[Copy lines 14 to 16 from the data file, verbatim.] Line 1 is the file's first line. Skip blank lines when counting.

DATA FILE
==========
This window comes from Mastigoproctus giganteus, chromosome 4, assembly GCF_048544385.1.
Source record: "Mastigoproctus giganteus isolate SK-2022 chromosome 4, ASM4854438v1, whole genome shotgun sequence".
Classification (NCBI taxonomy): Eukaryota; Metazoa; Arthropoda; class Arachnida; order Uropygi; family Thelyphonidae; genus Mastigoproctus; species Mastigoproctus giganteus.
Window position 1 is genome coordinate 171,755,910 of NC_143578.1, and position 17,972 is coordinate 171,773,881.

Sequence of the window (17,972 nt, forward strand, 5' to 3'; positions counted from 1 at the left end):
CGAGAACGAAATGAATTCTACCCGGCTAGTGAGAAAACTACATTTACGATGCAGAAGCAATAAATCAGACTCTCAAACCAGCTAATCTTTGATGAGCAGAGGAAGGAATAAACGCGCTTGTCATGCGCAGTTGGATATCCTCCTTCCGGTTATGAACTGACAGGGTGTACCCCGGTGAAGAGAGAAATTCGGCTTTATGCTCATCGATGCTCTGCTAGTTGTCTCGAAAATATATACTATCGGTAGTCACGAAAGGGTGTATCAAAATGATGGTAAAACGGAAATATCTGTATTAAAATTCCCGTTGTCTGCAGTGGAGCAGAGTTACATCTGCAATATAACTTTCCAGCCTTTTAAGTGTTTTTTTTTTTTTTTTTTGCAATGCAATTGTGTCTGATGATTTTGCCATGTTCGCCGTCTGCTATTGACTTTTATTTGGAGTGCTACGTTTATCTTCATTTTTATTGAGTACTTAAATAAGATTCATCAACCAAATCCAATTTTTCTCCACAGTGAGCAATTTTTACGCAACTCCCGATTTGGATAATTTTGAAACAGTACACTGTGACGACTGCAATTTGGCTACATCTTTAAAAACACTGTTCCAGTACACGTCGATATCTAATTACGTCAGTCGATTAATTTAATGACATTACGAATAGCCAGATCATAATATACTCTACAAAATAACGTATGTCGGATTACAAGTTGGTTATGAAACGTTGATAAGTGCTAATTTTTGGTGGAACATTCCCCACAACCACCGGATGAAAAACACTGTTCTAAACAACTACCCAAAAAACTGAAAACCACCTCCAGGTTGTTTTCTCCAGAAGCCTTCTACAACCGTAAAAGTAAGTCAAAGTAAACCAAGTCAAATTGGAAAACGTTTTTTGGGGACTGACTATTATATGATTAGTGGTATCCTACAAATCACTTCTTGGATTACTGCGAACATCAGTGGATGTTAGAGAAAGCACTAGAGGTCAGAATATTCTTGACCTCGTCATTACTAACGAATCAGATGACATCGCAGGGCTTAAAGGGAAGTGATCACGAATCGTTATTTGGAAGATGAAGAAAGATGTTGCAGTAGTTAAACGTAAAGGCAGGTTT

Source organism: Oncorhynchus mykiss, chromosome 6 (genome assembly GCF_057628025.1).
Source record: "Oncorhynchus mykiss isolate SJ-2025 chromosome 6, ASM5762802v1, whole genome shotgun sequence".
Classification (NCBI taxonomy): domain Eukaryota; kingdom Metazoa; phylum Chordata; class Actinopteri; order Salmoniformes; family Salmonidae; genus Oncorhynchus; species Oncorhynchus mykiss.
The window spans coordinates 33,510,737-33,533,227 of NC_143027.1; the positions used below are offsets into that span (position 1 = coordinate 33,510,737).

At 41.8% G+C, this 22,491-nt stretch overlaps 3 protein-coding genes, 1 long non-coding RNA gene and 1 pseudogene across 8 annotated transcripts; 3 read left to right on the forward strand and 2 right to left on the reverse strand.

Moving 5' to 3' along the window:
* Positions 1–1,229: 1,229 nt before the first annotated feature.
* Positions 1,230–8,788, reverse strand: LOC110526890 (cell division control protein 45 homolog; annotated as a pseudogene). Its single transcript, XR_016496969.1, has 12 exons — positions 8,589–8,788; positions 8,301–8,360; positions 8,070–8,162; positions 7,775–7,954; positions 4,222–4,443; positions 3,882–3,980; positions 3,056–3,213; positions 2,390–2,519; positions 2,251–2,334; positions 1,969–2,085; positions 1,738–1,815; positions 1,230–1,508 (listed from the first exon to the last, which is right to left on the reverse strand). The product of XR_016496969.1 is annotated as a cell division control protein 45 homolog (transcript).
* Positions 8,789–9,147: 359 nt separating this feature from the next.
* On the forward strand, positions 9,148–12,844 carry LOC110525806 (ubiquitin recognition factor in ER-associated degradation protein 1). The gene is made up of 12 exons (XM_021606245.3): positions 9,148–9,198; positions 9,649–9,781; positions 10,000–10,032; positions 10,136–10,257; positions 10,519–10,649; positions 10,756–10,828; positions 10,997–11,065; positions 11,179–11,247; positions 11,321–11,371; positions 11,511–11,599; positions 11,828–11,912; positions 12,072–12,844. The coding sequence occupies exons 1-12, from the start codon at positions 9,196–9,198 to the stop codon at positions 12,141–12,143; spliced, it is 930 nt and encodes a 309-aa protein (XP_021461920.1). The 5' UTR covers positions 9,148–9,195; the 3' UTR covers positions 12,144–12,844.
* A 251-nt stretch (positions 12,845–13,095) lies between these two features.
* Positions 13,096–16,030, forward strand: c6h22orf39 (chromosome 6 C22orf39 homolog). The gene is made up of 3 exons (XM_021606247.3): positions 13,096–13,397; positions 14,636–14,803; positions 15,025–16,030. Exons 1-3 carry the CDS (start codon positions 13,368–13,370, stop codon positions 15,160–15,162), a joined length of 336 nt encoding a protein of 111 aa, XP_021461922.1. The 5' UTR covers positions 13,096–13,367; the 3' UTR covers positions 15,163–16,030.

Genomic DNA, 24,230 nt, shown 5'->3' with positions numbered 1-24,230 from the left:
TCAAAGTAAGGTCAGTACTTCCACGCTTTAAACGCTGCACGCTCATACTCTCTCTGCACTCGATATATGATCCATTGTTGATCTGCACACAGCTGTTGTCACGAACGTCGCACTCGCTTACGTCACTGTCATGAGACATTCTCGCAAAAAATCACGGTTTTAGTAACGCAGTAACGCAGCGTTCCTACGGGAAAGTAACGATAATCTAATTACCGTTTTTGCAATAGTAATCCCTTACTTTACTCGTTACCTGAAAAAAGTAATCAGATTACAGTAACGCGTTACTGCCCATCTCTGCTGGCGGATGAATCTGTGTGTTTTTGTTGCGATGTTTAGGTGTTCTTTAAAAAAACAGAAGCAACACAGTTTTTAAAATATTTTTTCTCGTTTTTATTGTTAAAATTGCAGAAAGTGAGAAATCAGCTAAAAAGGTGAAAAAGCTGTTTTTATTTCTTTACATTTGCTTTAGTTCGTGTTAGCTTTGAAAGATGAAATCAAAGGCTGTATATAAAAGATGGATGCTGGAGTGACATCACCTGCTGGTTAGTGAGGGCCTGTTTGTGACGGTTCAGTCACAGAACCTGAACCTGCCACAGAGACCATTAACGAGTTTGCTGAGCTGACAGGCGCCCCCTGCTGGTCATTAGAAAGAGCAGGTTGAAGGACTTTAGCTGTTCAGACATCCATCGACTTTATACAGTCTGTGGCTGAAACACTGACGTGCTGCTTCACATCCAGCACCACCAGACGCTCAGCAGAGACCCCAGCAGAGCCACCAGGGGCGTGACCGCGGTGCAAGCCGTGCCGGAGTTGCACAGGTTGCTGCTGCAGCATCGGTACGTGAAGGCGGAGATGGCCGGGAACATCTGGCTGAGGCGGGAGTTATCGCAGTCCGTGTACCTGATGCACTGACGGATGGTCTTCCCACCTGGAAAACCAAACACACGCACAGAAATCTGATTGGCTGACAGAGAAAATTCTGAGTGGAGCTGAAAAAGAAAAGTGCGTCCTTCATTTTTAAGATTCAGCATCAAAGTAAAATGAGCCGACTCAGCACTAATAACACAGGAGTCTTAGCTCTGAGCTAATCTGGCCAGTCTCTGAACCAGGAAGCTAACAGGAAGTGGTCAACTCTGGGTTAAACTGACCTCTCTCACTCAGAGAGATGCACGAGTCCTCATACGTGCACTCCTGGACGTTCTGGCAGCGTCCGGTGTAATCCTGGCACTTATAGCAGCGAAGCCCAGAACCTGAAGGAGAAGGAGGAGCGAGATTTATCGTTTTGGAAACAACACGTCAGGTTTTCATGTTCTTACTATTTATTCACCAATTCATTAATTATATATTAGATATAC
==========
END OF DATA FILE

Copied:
* Positions 1,230–8,788, reverse strand: LOC110526890 (cell division control protein 45 homolog; annotated as a pseudogene). Its single transcript, XR_016496969.1, has 12 exons — positions 8,589–8,788; positions 8,301–8,360; positions 8,070–8,162; positions 7,775–7,954; positions 4,222–4,443; positions 3,882–3,980; positions 3,056–3,213; positions 2,390–2,519; positions 2,251–2,334; positions 1,969–2,085; positions 1,738–1,815; positions 1,230–1,508 (listed from the first exon to the last, which is right to left on the reverse strand). The product of XR_016496969.1 is annotated as a cell division control protein 45 homolog (transcript).
* Positions 8,789–9,147: 359 nt separating this feature from the next.
* On the forward strand, positions 9,148–12,844 carry LOC110525806 (ubiquitin recognition factor in ER-associated degradation protein 1). The gene is made up of 12 exons (XM_021606245.3): positions 9,148–9,198; positions 9,649–9,781; positions 10,000–10,032; positions 10,136–10,257; positions 10,519–10,649; positions 10,756–10,828; positions 10,997–11,065; positions 11,179–11,247; positions 11,321–11,371; positions 11,511–11,599; positions 11,828–11,912; positions 12,072–12,844. The coding sequence occupies exons 1-12, from the start codon at positions 9,196–9,198 to the stop codon at positions 12,141–12,143; spliced, it is 930 nt and encodes a 309-aa protein (XP_021461920.1). The 5' UTR covers positions 9,148–9,195; the 3' UTR covers positions 12,144–12,844.